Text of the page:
I returned to teaching in a gym last week. As a Pilates, yoga and barre teacher in various Melbourne gyms, it has been eight months of adjusting to new methods of both teaching classes and doing my own training.
For many, including me, there has been a fundamental adjustment to how we approach our fitness regime. I’ve become accustomed to my dog being with me almost constantly. She walks with me for hours daily, sits on the couch looking frankly puzzled by my Pilates training on the floor of the living room, and I haven’t set eyes on a dumbbell since gyms closed in February.
A woman works out on some outdoor gym equipment in Bentleigh.Credit:Simon Schluter
I’ve noticed in returning to work that gyms are almost empty. People haven’t flooded back to them as they have with hospitality venues. There are a few reasons, I think, but mostly that people have learnt to exercise outdoors and in new ways that are convenient for them – like Zoom in their lounge rooms.
I’ve been teaching twice-weekly classes on Zoom since February. I love seeing each of my students in their own living rooms, or bedrooms, or home offices. The convenience of Zoom classes in our own spaces, without the travel and parking demands of going to the gym, or the queuing for a class ticket, make it a strong competitor for gym classes. What Zoom can’t replace, though, is the sense of community and friendship that going to your local gym provides.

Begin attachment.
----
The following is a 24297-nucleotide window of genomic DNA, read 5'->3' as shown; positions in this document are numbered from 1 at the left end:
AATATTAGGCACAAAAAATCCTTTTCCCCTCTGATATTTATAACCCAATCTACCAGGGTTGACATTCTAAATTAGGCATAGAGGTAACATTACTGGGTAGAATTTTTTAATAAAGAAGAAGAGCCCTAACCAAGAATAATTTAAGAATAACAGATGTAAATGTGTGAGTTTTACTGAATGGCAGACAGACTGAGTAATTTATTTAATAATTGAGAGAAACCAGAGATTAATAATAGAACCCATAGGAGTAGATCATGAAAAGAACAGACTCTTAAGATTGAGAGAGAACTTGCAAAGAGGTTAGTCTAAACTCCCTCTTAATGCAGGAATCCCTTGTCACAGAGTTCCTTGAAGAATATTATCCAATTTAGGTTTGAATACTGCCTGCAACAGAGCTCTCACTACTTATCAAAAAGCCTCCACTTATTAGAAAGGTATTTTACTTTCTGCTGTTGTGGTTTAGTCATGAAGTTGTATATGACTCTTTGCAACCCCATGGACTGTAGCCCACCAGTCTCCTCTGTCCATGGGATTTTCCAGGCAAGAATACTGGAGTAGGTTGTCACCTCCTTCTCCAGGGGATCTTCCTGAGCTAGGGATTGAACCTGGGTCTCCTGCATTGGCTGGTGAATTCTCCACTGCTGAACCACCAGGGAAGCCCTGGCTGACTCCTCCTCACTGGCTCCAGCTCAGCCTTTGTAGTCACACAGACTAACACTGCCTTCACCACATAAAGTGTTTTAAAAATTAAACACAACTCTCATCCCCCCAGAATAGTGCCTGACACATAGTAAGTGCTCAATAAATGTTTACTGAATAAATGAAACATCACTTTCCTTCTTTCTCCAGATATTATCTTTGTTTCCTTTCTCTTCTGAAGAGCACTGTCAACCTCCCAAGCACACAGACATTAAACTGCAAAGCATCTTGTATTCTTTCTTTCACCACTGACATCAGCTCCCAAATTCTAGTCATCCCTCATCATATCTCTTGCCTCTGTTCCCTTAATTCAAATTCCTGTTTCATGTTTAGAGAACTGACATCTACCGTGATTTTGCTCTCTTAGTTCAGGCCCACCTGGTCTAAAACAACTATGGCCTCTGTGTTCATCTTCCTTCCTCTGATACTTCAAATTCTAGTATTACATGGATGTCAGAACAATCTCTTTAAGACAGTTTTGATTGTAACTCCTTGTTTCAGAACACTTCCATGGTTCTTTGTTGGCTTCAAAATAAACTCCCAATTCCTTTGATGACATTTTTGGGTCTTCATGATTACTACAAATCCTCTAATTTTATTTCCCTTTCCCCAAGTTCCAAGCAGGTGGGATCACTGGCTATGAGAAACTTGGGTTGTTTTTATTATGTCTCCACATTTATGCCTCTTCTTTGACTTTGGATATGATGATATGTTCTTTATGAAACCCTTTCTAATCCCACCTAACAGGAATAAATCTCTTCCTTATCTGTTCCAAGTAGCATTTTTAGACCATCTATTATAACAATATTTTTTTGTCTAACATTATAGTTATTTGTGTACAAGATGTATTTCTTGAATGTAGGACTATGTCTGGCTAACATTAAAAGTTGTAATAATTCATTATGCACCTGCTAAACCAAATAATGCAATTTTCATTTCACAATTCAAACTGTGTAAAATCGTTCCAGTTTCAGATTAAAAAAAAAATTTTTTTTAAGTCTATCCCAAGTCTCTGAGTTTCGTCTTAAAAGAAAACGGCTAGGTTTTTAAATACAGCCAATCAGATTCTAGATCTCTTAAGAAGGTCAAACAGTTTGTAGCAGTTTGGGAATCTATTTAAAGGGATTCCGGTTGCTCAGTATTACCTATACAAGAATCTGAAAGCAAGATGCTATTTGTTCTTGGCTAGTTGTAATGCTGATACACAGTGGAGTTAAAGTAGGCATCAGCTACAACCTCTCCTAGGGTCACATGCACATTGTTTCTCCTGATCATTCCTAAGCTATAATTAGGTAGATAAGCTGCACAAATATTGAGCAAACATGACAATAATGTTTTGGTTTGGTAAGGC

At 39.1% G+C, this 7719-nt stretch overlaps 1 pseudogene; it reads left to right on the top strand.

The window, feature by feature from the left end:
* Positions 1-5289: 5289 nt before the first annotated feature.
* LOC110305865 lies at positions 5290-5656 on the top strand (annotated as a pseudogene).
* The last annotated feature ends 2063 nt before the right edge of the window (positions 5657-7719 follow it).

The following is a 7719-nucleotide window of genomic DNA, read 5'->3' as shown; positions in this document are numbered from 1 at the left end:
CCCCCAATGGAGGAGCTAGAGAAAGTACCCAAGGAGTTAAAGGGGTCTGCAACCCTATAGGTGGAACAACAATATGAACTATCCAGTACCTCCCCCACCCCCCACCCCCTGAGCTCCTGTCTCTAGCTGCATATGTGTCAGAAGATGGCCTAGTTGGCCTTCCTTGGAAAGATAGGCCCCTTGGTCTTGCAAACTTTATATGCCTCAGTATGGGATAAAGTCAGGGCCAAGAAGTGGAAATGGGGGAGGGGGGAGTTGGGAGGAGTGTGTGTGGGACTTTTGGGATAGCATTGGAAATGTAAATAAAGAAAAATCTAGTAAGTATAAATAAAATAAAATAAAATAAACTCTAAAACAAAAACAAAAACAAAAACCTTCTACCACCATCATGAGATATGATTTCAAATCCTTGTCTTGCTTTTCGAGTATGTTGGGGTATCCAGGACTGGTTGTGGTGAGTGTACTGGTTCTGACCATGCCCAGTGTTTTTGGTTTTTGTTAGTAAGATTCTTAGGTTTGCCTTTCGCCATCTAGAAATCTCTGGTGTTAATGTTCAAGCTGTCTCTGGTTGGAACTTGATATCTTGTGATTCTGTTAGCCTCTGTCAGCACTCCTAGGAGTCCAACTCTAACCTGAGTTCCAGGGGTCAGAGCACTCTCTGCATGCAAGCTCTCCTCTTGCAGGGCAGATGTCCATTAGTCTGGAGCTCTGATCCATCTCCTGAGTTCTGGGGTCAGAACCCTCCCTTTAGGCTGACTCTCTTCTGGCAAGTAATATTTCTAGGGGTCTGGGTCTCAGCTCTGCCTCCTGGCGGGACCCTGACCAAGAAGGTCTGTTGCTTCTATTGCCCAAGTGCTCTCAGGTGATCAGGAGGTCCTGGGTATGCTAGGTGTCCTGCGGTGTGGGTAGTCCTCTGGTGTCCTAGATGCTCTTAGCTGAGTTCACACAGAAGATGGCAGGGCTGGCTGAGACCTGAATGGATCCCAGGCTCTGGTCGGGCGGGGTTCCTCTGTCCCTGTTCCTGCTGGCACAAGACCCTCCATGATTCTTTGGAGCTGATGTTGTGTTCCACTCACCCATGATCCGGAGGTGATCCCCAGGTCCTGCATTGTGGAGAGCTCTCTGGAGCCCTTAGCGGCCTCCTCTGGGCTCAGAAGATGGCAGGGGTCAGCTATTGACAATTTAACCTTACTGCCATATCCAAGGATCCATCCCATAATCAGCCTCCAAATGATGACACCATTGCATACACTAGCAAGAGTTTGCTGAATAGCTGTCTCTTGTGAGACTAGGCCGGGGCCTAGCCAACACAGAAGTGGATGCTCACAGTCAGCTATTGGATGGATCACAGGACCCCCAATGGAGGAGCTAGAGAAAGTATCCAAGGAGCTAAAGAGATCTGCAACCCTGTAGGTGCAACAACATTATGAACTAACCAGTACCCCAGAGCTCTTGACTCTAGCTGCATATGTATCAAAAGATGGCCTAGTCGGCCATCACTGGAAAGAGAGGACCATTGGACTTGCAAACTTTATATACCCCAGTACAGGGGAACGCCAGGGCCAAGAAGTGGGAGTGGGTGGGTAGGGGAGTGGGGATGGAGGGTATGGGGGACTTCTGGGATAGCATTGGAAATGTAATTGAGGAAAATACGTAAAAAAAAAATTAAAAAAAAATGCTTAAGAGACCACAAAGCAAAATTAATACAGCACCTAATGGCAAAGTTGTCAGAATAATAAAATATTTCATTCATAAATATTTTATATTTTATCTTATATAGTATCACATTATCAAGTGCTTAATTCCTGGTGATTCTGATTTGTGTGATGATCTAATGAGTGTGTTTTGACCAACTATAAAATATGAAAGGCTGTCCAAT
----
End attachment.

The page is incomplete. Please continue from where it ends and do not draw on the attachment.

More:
I believe gyms that offer a genuine community experience will thrive soon, as people crave relationships, support and guidance in their fitness endeavours, but any gym that doesn’t abide by COVID-19 rules, or doesn’t acknowledge or supervise members during their workouts, is destined to fail. We have all been at home, forcibly distant from friends, family and colleagues for months now. We crave attention, kindness and togetherness. These are what classes offer, rather than walk-in-walk-out gyms.
People are heading to the great outdoors to exercise instead of returning to gyms.Credit:iStock
The outdoors provides a great alternative source of commune and fitness training. In the past two months, I’ve struck up conversations with new friends in parks and streets near my new home as we stride purposefully through our daily dog walks and the number of couples doing yoga or boxing in the park gives me hope that more Melburnians will stick to their new outdoor fitness regimes. The beauty of Melbourne is that it’s a city where parks and trails are abundant, even if the weather is unpredictable.
Though my work depends on people wanting to come back to gyms, I am thrilled to see people doing push-ups in the park, running along the beach and cycling with their kids. I hope the reopening of gyms doesn’t alter people’s enthusiasm for getting fit out in the world. Our bodies are designed, like nature, to thrive near sun, water and open air. It’s free to train outside and Melbourne is beautiful. This is the new (outdoors) fitness age.
Cat Woods is a Melbourne writer.
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